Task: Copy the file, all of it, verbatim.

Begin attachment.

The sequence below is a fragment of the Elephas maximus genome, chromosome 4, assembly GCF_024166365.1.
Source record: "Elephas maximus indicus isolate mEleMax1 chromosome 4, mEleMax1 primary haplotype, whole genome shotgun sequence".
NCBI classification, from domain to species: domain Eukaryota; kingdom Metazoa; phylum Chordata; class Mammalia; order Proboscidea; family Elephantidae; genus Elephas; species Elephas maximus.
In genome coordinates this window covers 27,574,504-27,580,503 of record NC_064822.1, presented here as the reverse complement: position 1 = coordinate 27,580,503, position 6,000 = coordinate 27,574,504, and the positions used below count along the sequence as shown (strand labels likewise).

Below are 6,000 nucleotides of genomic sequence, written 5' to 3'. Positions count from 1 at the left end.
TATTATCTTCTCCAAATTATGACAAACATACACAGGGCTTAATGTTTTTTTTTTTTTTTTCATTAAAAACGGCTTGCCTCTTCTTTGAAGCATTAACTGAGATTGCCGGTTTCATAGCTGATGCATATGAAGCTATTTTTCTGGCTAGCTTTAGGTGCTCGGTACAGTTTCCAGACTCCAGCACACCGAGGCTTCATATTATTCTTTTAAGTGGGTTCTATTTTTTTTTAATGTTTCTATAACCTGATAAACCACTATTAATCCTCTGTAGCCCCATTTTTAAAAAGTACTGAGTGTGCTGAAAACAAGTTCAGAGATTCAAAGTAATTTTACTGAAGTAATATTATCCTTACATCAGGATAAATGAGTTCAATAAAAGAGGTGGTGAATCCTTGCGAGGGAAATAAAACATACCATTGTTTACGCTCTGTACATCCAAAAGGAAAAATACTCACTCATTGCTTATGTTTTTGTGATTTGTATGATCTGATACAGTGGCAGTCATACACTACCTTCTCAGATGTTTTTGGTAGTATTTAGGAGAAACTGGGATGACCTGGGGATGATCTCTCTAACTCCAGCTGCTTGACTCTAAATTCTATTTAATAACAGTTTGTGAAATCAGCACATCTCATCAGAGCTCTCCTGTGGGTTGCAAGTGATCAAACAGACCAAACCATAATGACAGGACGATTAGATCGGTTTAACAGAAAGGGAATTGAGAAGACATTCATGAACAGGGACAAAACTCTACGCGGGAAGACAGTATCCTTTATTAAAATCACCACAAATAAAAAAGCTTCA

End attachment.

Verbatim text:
The sequence below is a fragment of the Elephas maximus genome, chromosome 4, assembly GCF_024166365.1.
Source record: "Elephas maximus indicus isolate mEleMax1 chromosome 4, mEleMax1 primary haplotype, whole genome shotgun sequence".
NCBI classification, from domain to species: domain Eukaryota; kingdom Metazoa; phylum Chordata; class Mammalia; order Proboscidea; family Elephantidae; genus Elephas; species Elephas maximus.
In genome coordinates this window covers 27,574,504-27,580,503 of record NC_064822.1, presented here as the reverse complement: position 1 = coordinate 27,580,503, position 6,000 = coordinate 27,574,504, and the positions used below count along the sequence as shown (strand labels likewise).

Below are 6,000 nucleotides of genomic sequence, written 5' to 3'. Positions count from 1 at the left end.
TATTATCTTCTCCAAATTATGACAAACATACACAGGGCTTAATGTTTTTTTTTTTTTTTTCATTAAAAACGGCTTGCCTCTTCTTTGAAGCATTAACTGAGATTGCCGGTTTCATAGCTGATGCATATGAAGCTATTTTTCTGGCTAGCTTTAGGTGCTCGGTACAGTTTCCAGACTCCAGCACACCGAGGCTTCATATTATTCTTTTAAGTGGGTTCTATTTTTTTTTAATGTTTCTATAACCTGATAAACCACTATTAATCCTCTGTAGCCCCATTTTTAAAAAGTACTGAGTGTGCTGAAAACAAGTTCAGAGATTCAAAGTAATTTTACTGAAGTAATATTATCCTTACATCAGGATAAATGAGTTCAATAAAAGAGGTGGTGAATCCTTGCGAGGGAAATAAAACATACCATTGTTTACGCTCTGTACATCCAAAAGGAAAAATACTCACTCATTGCTTATGTTTTTGTGATTTGTATGATCTGATACAGTGGCAGTCATACACTACCTTCTCAGATGTTTTTGGTAGTATTTAGGAGAAACTGGGATGACCTGGGGATGATCTCTCTAACTCCAGCTGCTTGACTCTAAATTCTATTTAATAACAGTTTGTGAAATCAGCACATCTCATCAGAGCTCTCCTGTGGGTTGCAAGTGATCAAACAGACCAAACCATAATGACAGGACGATTAGATCGGTTTAACAGAAAGGGAATTGAGAAGACATTCATGAACAGGGACAAAACTCTACGCGGGAAGACAGTATCCTTTATTAAAATCACCACAAATAAAAAAGCTTCA